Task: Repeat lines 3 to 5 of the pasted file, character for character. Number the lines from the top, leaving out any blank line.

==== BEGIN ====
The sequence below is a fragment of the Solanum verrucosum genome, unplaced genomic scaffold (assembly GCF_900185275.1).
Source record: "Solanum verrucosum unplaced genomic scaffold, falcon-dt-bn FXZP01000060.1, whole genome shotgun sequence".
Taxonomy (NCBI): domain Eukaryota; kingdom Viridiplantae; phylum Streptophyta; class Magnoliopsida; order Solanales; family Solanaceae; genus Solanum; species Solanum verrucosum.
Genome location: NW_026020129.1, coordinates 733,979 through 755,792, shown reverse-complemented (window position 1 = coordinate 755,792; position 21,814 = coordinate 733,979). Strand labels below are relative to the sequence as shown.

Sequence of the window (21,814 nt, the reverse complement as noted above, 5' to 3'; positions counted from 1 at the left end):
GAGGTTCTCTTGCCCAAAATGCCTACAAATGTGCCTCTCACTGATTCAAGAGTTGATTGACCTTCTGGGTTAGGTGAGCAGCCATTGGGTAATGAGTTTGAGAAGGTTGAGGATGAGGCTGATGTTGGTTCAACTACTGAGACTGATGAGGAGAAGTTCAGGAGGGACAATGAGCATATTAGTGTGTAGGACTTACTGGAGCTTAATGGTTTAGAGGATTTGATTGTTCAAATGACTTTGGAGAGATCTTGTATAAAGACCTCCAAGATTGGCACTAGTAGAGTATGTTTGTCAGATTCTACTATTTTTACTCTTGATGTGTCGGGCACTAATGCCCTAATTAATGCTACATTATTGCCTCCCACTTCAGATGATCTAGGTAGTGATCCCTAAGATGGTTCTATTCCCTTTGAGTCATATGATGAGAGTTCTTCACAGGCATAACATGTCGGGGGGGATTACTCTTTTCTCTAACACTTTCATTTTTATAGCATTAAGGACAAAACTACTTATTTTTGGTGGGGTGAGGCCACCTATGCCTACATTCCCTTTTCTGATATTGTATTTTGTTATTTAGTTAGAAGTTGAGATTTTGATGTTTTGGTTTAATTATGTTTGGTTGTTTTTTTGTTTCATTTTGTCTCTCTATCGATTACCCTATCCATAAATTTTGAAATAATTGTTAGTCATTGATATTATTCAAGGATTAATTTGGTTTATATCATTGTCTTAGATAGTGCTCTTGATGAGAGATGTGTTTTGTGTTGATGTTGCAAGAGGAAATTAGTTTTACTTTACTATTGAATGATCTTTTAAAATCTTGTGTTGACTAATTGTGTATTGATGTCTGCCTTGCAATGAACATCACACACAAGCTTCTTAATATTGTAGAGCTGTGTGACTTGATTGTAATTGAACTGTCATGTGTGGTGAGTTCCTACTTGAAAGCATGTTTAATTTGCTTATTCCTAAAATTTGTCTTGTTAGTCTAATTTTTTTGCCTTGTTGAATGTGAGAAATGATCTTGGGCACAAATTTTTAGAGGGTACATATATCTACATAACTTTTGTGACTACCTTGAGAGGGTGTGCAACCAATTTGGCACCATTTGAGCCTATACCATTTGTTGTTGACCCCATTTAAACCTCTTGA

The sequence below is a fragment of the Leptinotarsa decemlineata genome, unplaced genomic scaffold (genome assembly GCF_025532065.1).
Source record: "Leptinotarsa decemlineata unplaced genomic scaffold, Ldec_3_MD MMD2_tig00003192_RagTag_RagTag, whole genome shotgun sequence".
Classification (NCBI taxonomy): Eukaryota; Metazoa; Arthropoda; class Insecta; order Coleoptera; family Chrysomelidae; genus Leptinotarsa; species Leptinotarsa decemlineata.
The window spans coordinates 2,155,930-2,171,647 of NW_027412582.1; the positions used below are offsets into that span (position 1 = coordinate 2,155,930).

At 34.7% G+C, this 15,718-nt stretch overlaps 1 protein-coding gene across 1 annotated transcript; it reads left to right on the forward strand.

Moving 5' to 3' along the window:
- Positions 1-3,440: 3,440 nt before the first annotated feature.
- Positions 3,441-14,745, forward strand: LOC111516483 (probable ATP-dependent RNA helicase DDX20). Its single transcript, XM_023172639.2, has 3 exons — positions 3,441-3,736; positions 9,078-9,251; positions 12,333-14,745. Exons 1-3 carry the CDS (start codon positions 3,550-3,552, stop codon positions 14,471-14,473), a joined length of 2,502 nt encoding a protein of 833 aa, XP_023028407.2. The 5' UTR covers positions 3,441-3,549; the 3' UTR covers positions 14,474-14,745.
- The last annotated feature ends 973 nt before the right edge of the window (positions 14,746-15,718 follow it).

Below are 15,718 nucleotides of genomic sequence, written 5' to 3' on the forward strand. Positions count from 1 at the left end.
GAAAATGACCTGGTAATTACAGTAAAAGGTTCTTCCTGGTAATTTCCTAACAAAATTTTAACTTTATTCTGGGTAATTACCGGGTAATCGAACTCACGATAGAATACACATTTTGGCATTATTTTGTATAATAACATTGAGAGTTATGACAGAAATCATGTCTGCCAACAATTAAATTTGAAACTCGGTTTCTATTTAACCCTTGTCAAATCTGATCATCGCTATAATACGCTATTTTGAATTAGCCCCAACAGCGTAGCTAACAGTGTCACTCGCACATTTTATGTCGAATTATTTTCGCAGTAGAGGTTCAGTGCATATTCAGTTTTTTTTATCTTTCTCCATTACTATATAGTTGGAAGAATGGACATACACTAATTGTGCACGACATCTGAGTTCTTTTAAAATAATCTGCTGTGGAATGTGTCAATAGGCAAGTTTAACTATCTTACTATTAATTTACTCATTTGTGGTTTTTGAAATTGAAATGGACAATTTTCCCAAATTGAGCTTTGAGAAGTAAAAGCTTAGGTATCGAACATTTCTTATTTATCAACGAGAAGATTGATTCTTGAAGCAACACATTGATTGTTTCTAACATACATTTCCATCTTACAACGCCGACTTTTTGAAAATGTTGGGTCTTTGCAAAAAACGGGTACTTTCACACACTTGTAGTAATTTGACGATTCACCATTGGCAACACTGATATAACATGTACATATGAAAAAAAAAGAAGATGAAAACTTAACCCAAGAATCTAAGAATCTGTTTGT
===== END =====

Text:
Taxonomy (NCBI): domain Eukaryota; kingdom Viridiplantae; phylum Streptophyta; class Magnoliopsida; order Solanales; family Solanaceae; genus Solanum; species Solanum verrucosum.
Genome location: NW_026020129.1, coordinates 733,979 through 755,792, shown reverse-complemented (window position 1 = coordinate 755,792; position 21,814 = coordinate 733,979). Strand labels below are relative to the sequence as shown.

Sequence of the window (21,814 nt, the reverse complement as noted above, 5' to 3'; positions counted from 1 at the left end):